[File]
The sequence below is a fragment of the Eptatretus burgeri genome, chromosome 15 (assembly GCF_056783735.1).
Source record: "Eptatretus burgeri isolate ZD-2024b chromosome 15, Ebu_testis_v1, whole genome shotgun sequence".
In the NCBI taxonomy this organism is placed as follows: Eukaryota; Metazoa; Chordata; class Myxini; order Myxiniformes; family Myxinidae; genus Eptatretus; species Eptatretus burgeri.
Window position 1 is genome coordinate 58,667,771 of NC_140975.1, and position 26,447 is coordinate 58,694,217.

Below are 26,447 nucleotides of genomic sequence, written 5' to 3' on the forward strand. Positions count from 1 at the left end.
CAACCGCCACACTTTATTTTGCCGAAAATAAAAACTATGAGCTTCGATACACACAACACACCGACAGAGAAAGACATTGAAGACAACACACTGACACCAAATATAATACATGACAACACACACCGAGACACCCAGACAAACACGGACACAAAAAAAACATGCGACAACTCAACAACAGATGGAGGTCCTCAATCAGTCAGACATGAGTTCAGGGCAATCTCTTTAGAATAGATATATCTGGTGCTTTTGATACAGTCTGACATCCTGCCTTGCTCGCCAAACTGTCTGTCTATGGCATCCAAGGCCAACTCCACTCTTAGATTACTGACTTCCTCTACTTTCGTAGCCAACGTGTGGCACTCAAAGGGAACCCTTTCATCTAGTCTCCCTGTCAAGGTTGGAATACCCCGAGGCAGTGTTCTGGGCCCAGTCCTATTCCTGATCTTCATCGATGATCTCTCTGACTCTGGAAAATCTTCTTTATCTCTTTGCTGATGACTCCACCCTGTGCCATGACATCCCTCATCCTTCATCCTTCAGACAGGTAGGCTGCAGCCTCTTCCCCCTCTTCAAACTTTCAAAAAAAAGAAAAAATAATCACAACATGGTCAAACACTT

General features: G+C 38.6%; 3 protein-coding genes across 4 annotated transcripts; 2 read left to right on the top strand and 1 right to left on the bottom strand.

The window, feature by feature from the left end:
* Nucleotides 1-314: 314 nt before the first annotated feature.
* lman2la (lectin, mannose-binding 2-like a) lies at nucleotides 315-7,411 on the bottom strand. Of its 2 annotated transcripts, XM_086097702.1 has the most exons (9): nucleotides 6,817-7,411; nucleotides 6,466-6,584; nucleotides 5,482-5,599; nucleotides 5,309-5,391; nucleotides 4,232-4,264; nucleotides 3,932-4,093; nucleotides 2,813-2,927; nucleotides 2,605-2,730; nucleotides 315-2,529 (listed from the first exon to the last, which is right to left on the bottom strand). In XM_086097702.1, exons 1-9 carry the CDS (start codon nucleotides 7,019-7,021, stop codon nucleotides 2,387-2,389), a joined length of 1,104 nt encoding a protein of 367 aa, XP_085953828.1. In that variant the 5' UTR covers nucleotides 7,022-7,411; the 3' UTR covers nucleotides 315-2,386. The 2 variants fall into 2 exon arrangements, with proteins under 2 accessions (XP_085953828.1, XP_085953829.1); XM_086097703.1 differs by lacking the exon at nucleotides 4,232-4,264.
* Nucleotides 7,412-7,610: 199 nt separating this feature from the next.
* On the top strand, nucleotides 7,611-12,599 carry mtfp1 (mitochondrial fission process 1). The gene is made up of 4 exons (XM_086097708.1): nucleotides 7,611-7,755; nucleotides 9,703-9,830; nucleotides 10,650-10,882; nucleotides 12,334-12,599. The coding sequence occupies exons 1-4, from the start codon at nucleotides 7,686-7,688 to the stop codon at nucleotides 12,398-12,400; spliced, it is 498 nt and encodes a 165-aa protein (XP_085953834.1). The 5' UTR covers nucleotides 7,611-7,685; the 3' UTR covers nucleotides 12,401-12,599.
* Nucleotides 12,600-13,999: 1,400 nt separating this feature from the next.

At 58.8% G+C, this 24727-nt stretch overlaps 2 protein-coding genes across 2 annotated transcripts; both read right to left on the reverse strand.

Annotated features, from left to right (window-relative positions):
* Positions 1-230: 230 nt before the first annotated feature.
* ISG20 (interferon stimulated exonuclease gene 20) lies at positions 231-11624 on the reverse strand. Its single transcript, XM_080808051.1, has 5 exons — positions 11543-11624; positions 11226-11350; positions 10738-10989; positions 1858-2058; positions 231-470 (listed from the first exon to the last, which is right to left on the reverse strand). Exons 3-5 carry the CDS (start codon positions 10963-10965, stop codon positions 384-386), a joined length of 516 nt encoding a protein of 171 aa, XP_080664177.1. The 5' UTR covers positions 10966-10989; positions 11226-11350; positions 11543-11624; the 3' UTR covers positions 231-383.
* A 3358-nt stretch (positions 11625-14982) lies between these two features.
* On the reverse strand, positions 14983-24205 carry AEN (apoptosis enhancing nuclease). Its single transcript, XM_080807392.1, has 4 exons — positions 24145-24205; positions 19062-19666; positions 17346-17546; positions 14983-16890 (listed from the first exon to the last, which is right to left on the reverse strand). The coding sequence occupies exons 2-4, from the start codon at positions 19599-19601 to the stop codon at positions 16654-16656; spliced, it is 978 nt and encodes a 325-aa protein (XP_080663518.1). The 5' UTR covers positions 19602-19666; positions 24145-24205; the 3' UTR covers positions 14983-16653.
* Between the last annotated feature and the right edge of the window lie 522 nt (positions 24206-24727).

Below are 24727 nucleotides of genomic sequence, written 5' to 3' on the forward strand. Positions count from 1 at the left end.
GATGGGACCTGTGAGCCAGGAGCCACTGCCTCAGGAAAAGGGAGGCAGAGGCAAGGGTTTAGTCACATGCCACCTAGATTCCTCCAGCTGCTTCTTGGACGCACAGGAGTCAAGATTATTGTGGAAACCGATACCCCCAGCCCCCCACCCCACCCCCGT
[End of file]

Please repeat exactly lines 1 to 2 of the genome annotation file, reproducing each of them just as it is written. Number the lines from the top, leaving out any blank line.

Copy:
The sequence below is a fragment of the Eptatretus burgeri genome, chromosome 15 (assembly GCF_056783735.1).
Source record: "Eptatretus burgeri isolate ZD-2024b chromosome 15, Ebu_testis_v1, whole genome shotgun sequence".